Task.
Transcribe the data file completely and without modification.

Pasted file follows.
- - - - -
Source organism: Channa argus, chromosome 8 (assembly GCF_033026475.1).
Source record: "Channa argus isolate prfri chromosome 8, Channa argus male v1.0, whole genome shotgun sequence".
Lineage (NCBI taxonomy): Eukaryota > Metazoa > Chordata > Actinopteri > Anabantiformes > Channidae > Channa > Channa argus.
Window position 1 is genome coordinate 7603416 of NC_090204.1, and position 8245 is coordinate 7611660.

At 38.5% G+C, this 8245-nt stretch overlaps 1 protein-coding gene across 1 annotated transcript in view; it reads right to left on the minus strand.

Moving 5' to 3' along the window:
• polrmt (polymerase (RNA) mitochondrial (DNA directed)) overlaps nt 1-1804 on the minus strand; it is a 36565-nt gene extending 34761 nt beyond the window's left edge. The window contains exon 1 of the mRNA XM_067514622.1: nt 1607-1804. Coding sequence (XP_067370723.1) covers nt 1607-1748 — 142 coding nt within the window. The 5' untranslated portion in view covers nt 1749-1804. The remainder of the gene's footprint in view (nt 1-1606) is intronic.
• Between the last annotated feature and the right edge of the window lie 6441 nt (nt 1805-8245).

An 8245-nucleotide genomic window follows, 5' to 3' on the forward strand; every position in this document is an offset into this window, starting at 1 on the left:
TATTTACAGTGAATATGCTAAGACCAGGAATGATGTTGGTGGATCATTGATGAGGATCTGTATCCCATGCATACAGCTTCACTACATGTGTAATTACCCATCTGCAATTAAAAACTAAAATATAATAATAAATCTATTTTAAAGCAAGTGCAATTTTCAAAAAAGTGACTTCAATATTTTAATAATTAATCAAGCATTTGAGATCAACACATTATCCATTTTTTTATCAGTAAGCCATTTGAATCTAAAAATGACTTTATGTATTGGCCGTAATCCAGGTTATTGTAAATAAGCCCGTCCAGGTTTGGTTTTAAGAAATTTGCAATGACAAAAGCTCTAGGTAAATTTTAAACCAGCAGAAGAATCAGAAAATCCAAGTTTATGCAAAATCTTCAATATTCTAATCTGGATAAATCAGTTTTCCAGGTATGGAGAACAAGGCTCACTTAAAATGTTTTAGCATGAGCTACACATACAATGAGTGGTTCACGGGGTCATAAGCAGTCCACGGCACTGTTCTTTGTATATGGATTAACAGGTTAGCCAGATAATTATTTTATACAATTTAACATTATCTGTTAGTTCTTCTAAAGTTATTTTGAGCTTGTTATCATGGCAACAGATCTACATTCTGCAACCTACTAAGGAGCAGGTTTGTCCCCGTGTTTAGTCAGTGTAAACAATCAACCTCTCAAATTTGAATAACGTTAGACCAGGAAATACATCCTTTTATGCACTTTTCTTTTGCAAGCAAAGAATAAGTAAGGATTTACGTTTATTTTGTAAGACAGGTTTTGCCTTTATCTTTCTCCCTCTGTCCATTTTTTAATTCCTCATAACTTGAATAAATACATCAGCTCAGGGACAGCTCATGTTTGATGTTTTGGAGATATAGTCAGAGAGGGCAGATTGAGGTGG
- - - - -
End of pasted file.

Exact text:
Source organism: Channa argus, chromosome 8 (assembly GCF_033026475.1).
Source record: "Channa argus isolate prfri chromosome 8, Channa argus male v1.0, whole genome shotgun sequence".
Lineage (NCBI taxonomy): Eukaryota > Metazoa > Chordata > Actinopteri > Anabantiformes > Channidae > Channa > Channa argus.
Window position 1 is genome coordinate 7603416 of NC_090204.1, and position 8245 is coordinate 7611660.

At 38.5% G+C, this 8245-nt stretch overlaps 1 protein-coding gene across 1 annotated transcript in view; it reads right to left on the minus strand.

Moving 5' to 3' along the window:
• polrmt (polymerase (RNA) mitochondrial (DNA directed)) overlaps nt 1-1804 on the minus strand; it is a 36565-nt gene extending 34761 nt beyond the window's left edge. The window contains exon 1 of the mRNA XM_067514622.1: nt 1607-1804. Coding sequence (XP_067370723.1) covers nt 1607-1748 — 142 coding nt within the window. The 5' untranslated portion in view covers nt 1749-1804. The remainder of the gene's footprint in view (nt 1-1606) is intronic.
• Between the last annotated feature and the right edge of the window lie 6441 nt (nt 1805-8245).

An 8245-nucleotide genomic window follows, 5' to 3' on the forward strand; every position in this document is an offset into this window, starting at 1 on the left:
TATTTACAGTGAATATGCTAAGACCAGGAATGATGTTGGTGGATCATTGATGAGGATCTGTATCCCATGCATACAGCTTCACTACATGTGTAATTACCCATCTGCAATTAAAAACTAAAATATAATAATAAATCTATTTTAAAGCAAGTGCAATTTTCAAAAAAGTGACTTCAATATTTTAATAATTAATCAAGCATTTGAGATCAACACATTATCCATTTTTTTATCAGTAAGCCATTTGAATCTAAAAATGACTTTATGTATTGGCCGTAATCCAGGTTATTGTAAATAAGCCCGTCCAGGTTTGGTTTTAAGAAATTTGCAATGACAAAAGCTCTAGGTAAATTTTAAACCAGCAGAAGAATCAGAAAATCCAAGTTTATGCAAAATCTTCAATATTCTAATCTGGATAAATCAGTTTTCCAGGTATGGAGAACAAGGCTCACTTAAAATGTTTTAGCATGAGCTACACATACAATGAGTGGTTCACGGGGTCATAAGCAGTCCACGGCACTGTTCTTTGTATATGGATTAACAGGTTAGCCAGATAATTATTTTATACAATTTAACATTATCTGTTAGTTCTTCTAAAGTTATTTTGAGCTTGTTATCATGGCAACAGATCTACATTCTGCAACCTACTAAGGAGCAGGTTTGTCCCCGTGTTTAGTCAGTGTAAACAATCAACCTCTCAAATTTGAATAACGTTAGACCAGGAAATACATCCTTTTATGCACTTTTCTTTTGCAAGCAAAGAATAAGTAAGGATTTACGTTTATTTTGTAAGACAGGTTTTGCCTTTATCTTTCTCCCTCTGTCCATTTTTTAATTCCTCATAACTTGAATAAATACATCAGCTCAGGGACAGCTCATGTTTGATGTTTTGGAGATATAGTCAGAGAGGGCAGATTGAGGTGG